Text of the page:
Part Six // An Attempted Departure
We are up early this morning in anticipation for the short flight hop to Belize City. It feels eerie outdoors when we step outside, with darkening skies and gusts of wind. Waves are crashing out over the reef so we know the water is very rough for this to happen. The shore birds are gone as well. It’s a rather sad way to say goodbye to San Pedro. We board a Cessna Grand Caravan and Jerry is thrilled to sit right seat with the pilot, as he himself is a private pilot. My seat mate is a chatter box and he begins giving me the weather report of a strong tropical depression bearing down on Belize in the coming days. The word hurricane is mentioned but at the moment my attention is focused on a sudden lurching of our aircraft and we are off and running. We jump into the sky swaying back and forth with the gusting air. I’m in awe of the waves crashing over the reef and how the view below us looks from my lofty seat. We are half way to the International airport when we fly into dark and rough clouds and our ride becomes a rodeo. The windshield wipers are slapping lickety-split and my seatmate has finally grown quiet. Within seconds our pilot drops us lower and curves more to the south and I realize our destination is no longer the International airport. I look downward out the window and we are about 40 ft above the water and my heart is racing. I know where we are going but not why. We will land on the little strip of asphalt that parallel’s the sea at Belize City Municipal airport. I tighten my seat belt as we touch down smoothly and race to the end of the short runway. I’m glad to be down and my seatmate is as well; he looks pale.
The winds are buffetting the plane as we climb out and run to the small ticket office. We are told weather conditions were not good for our flight into International with this smaller aircraft. We can taxi out to the bigger airport as it’s a 30 minute drive. I’m grateful our flight doesn’t depart to Houston for a few hours yet. Surprisingly the closer we get to the airport it becomes sunny and the winds calm. Pockets of good and bad. The airport terminal is crowded and noisey with so many people wanting to depart. We are told by the ticket agent the storm will probably be upgraded to hurricane status in the coming hours and the airport will shut down. They are trying to get a few flights on their way and our Houston bound flight is one of them. Our flight is called and we make no hesitation to get moving outside and up the steps to the aircraft.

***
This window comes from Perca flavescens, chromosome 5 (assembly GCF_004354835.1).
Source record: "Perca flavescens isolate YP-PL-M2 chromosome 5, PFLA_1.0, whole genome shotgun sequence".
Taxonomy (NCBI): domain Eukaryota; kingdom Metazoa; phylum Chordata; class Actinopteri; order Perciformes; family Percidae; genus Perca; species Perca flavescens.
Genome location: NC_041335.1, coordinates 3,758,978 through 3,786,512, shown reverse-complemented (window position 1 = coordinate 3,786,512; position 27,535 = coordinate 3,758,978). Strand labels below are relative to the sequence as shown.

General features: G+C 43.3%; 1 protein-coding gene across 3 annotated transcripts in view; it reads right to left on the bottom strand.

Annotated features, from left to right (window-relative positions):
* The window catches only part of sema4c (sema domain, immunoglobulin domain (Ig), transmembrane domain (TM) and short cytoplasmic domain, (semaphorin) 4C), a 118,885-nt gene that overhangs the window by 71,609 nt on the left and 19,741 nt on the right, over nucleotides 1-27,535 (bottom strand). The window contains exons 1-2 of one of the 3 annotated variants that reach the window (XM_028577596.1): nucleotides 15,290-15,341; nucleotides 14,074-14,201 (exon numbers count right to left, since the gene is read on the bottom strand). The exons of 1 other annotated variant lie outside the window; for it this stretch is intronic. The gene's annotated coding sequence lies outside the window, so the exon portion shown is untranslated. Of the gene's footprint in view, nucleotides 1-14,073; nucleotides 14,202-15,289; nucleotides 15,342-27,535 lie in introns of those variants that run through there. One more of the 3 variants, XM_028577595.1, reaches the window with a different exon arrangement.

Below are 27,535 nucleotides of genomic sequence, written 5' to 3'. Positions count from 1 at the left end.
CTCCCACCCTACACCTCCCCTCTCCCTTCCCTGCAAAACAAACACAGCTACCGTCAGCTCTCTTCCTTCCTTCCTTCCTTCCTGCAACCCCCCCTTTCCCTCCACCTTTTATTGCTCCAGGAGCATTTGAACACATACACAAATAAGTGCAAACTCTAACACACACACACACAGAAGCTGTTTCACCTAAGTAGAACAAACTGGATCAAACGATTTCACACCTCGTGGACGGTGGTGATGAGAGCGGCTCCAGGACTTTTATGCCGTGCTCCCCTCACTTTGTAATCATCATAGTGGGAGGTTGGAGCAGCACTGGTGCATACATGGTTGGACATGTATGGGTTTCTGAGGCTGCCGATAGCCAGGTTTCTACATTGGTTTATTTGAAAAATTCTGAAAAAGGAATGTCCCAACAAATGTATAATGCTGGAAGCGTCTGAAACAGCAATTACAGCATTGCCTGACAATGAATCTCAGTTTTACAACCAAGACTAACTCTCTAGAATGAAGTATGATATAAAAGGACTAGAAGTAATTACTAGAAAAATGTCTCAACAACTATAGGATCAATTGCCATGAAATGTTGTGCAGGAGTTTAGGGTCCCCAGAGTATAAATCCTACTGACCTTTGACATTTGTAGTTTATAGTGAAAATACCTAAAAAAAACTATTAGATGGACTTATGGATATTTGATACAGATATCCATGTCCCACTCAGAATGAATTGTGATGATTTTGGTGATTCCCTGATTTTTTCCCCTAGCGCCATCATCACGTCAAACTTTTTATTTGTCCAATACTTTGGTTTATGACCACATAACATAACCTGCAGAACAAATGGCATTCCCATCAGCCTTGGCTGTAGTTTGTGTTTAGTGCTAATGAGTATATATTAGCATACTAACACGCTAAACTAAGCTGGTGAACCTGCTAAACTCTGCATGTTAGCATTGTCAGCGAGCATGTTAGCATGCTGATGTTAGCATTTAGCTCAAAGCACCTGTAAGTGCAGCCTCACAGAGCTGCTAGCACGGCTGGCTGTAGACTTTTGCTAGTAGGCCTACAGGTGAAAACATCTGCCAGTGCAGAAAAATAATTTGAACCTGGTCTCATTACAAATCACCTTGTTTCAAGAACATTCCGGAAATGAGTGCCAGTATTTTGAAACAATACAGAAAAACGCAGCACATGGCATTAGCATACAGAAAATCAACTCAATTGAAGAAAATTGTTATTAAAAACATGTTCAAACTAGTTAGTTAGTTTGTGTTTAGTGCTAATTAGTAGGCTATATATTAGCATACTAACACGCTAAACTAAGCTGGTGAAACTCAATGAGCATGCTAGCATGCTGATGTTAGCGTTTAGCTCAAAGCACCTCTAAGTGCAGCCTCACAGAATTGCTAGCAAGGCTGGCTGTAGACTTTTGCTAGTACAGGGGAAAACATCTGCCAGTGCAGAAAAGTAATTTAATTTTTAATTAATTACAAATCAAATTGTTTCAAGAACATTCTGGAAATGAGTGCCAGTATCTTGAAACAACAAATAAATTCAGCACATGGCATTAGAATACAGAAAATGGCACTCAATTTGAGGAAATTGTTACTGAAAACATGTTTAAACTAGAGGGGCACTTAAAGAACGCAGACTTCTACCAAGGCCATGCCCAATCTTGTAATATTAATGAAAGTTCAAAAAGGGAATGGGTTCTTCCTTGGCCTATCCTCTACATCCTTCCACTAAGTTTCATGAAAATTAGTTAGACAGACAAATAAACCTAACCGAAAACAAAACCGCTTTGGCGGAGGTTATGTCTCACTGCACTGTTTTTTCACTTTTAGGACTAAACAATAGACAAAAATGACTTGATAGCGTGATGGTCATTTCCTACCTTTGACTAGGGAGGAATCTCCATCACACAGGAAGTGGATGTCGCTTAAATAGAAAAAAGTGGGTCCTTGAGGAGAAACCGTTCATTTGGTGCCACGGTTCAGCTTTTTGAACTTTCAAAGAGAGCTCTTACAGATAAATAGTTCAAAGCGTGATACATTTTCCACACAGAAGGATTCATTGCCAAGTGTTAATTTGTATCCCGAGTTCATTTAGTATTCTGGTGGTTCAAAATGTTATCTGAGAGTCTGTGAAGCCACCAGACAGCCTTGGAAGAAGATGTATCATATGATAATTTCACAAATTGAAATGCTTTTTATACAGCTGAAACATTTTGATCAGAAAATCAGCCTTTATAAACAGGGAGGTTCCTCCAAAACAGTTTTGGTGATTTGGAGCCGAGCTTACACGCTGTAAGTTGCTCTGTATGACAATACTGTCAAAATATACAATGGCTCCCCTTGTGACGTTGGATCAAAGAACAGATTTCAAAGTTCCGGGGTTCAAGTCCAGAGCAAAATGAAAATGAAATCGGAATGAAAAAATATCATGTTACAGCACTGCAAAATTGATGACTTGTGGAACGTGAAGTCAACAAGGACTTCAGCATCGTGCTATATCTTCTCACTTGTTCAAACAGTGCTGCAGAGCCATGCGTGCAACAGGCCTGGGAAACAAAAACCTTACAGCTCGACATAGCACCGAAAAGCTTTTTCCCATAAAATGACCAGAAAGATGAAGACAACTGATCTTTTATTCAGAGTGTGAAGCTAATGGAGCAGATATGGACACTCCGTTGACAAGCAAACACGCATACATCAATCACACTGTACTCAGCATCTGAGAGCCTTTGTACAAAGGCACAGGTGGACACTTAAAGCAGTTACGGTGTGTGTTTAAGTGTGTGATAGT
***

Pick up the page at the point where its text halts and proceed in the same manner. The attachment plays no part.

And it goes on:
We get seated and belted in and the plane is loaded within 10 minutes yet we’ve not heard the engines running. Security personel are in and out of the pilots cabin and I begin to feel uneasy as to what the delay is. It’s announced that the aircraft is having problems and they “must correct the problem” before we can depart. Yes, yes, please correct the problem pronto, I say under my breath. After 30 minutes we are told the flight is cancelled. Either due to the sliver of time limit to get gone or there was technical problems they could not address.
We are ushered off the plane and back into the airport lobby, passing through the same doors we walked out an hour ago. It is announced that ALL flights are cancelled and the airport will be closing down due to the coming hurricane which now has a name, Keith. He’s here, and he’s knocking on Belizes’ door.